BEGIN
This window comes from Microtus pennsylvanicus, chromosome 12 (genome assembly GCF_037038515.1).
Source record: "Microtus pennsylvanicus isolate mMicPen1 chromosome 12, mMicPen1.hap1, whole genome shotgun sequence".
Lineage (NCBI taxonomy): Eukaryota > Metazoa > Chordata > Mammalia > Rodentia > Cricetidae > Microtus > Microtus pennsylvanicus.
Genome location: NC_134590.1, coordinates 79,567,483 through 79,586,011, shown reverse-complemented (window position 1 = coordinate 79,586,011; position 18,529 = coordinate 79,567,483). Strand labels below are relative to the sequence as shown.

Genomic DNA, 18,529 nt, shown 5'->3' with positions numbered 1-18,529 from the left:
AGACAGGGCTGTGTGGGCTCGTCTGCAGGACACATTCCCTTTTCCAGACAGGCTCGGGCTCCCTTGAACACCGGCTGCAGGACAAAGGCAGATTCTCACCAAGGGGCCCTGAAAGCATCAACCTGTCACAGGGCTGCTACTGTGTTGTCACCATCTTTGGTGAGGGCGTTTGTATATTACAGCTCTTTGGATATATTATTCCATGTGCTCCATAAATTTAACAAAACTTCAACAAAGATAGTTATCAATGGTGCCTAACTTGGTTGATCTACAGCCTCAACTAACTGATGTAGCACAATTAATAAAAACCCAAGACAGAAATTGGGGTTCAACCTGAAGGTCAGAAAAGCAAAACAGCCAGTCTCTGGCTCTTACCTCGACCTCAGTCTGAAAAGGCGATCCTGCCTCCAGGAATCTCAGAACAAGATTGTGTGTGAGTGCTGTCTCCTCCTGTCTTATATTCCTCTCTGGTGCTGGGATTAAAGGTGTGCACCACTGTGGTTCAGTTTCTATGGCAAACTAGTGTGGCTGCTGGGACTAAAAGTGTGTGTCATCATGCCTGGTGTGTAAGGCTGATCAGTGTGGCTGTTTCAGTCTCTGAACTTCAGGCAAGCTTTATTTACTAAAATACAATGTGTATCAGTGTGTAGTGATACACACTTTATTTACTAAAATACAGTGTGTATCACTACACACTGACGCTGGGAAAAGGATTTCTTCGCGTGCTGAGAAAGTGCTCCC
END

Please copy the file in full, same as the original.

This window comes from Microtus pennsylvanicus, chromosome 12 (genome assembly GCF_037038515.1).
Source record: "Microtus pennsylvanicus isolate mMicPen1 chromosome 12, mMicPen1.hap1, whole genome shotgun sequence".
Lineage (NCBI taxonomy): Eukaryota > Metazoa > Chordata > Mammalia > Rodentia > Cricetidae > Microtus > Microtus pennsylvanicus.
Genome location: NC_134590.1, coordinates 79,567,483 through 79,586,011, shown reverse-complemented (window position 1 = coordinate 79,586,011; position 18,529 = coordinate 79,567,483). Strand labels below are relative to the sequence as shown.

Genomic DNA, 18,529 nt, shown 5'->3' with positions numbered 1-18,529 from the left:
AGACAGGGCTGTGTGGGCTCGTCTGCAGGACACATTCCCTTTTCCAGACAGGCTCGGGCTCCCTTGAACACCGGCTGCAGGACAAAGGCAGATTCTCACCAAGGGGCCCTGAAAGCATCAACCTGTCACAGGGCTGCTACTGTGTTGTCACCATCTTTGGTGAGGGCGTTTGTATATTACAGCTCTTTGGATATATTATTCCATGTGCTCCATAAATTTAACAAAACTTCAACAAAGATAGTTATCAATGGTGCCTAACTTGGTTGATCTACAGCCTCAACTAACTGATGTAGCACAATTAATAAAAACCCAAGACAGAAATTGGGGTTCAACCTGAAGGTCAGAAAAGCAAAACAGCCAGTCTCTGGCTCTTACCTCGACCTCAGTCTGAAAAGGCGATCCTGCCTCCAGGAATCTCAGAACAAGATTGTGTGTGAGTGCTGTCTCCTCCTGTCTTATATTCCTCTCTGGTGCTGGGATTAAAGGTGTGCACCACTGTGGTTCAGTTTCTATGGCAAACTAGTGTGGCTGCTGGGACTAAAAGTGTGTGTCATCATGCCTGGTGTGTAAGGCTGATCAGTGTGGCTGTTTCAGTCTCTGAACTTCAGGCAAGCTTTATTTACTAAAATACAATGTGTATCAGTGTGTAGTGATACACACTTTATTTACTAAAATACAGTGTGTATCACTACACACTGACGCTGGGAAAAGGATTTCTTCGCGTGCTGAGAAAGTGCTCCC